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Riddle of the Bones

Intro | How did they move? | What did they look like? | Are they all the same species? | When did they live?

What did they look like?

face of Lucy, more apelike than human

A. afarensis, as depicted in NOVA: "In Search of Human Origins"

Fossils alone may intrigue us, but we still yearn to see "fleshed-out" portraits of our ancient ancestors. Creating these images takes a wealth of scientific insight and a touch of artistic license.

Before attempting to put flesh on the bone, it helps to understand whether an individual was male or female, young or old, tall or tiny. Clues to all of these traits can be found in fossil remains.

Teeth reveal roughly how old a person was at death. In children, molars may not have emerged. In adults, the wear on teeth provides a rough estimate of age, and various diseases may have taken their toll on both teeth and bones. Certain bones of the hands, feet, arms, and legs also indicate age because they develop in sections that fuse together as a child grows.

Fossils for males and females often differ, particularly in a species like Lucy's that is sexually dimorphic: Males are much larger than their mates, and their fossils are marked by deeper muscle scars. The pelvic bones of males and females may also be distinctive; females often have a wider "pelvic inlet" (the bony part of the birth canal) that is adapted for giving birth.

Body size is estimated from weight-bearing bones, including those in the hips. In Lucy's species, Australopithecus afarensis, the average adult male weighed near 110 pounds and stood around 4 feet 11 inches tall. Adult females were relatively petite, weighing roughly 60 pounds and standing only about 3 feet 5 inches tall.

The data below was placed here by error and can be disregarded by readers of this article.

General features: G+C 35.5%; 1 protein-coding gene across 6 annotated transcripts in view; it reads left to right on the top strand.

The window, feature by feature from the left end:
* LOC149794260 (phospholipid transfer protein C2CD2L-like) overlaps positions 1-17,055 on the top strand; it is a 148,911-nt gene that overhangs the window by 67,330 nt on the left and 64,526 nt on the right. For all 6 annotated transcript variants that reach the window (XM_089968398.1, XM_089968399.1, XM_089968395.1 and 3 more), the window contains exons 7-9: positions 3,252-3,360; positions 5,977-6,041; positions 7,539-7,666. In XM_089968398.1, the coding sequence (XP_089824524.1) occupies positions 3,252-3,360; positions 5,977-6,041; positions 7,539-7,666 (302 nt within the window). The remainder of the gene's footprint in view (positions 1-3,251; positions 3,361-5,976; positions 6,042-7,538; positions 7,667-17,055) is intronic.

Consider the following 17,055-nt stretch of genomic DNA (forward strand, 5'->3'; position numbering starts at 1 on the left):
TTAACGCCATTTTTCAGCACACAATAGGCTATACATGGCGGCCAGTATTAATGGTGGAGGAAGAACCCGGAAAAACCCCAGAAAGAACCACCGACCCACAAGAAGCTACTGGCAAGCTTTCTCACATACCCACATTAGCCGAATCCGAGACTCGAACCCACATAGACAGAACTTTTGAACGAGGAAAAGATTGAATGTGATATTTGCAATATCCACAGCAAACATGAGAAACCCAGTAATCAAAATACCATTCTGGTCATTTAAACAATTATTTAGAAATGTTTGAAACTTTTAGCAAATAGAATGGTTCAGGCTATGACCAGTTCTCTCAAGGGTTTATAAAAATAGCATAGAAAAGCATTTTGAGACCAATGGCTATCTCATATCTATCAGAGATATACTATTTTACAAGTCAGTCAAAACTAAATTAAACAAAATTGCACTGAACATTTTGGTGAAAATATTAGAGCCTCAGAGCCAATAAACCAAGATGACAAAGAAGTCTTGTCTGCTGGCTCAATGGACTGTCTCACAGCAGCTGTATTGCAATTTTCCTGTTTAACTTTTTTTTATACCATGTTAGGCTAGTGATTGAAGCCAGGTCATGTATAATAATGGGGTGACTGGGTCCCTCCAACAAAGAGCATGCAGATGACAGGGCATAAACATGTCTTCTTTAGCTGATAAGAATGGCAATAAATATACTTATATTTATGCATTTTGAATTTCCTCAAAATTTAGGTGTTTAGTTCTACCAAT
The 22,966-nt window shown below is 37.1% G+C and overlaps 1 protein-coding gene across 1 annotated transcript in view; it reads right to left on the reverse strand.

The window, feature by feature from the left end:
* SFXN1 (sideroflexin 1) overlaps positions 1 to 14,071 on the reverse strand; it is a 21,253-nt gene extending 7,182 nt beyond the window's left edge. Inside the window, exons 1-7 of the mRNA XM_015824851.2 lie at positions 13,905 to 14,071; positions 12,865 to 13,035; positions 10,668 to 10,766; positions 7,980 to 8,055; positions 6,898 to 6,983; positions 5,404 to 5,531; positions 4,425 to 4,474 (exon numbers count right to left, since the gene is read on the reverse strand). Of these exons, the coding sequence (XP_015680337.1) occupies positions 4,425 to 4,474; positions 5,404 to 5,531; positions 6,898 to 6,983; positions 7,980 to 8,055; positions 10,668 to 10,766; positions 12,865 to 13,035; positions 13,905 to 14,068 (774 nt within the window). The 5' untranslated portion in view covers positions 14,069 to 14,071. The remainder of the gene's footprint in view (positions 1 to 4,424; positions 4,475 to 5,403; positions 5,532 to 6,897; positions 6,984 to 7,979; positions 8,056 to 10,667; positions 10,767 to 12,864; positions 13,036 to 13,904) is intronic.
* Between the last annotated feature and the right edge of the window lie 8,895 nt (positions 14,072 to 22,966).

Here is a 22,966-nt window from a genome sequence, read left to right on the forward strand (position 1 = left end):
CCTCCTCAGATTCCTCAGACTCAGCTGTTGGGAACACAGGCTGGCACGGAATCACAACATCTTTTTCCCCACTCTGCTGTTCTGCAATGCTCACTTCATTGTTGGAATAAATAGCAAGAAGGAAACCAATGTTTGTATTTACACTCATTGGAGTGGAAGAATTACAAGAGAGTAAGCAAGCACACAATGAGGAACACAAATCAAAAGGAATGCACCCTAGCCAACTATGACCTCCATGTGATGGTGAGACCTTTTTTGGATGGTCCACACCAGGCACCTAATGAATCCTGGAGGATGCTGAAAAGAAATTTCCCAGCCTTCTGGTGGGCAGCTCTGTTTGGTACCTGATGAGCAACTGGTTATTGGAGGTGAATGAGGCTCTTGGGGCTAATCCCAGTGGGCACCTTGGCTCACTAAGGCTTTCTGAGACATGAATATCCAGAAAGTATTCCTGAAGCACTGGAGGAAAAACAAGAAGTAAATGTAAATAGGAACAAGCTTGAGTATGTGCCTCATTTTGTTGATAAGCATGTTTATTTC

To get a sense of facial characteristics, a well-preserved skull is invaluable. But such skulls are rare. In the early 1980s, anthropologist Tim White pieced together hundreds of fragments from different individuals to form a complete, yet composite skull. In 1992, the discovery by anthropologist Yoel Rak of a fairly complete skull at Hadar validated White's work.

With a forward-jutting jaw, low-sloping forehead, and heavy brow ridge, this creature likely had a face more like a gorilla's than like a human's today.

Taking their cues from the fossils, paleoartists have depicted A. afarensis as decidedly ape-faced. These artists -- whether sculpting in clay or sketching on paper -- rely on a detailed knowledge of anatomy to put muscle and flesh on fossil bones.

For one of his works, sculptor John Gurche started with a cast of the 1992 Hadar skull. Layer by layer, he added muscles of modeling clay and plasticene, using muscle attachment scars on the fossils as a guide. He crafted pockets of fat tissue and salivary glands to fill out the face. He shaped epoxy into nasal cartilage. Finally, he covered his creation in a pliable urethane "skin," inserted acrylic eyes, and added hairs one by one.

Paleoartist Jay Matternes, when working in two dimensions, also painstakingly "layers" muscle, cartilage, and skin onto the fossil skeletons in a series of progressive sketches.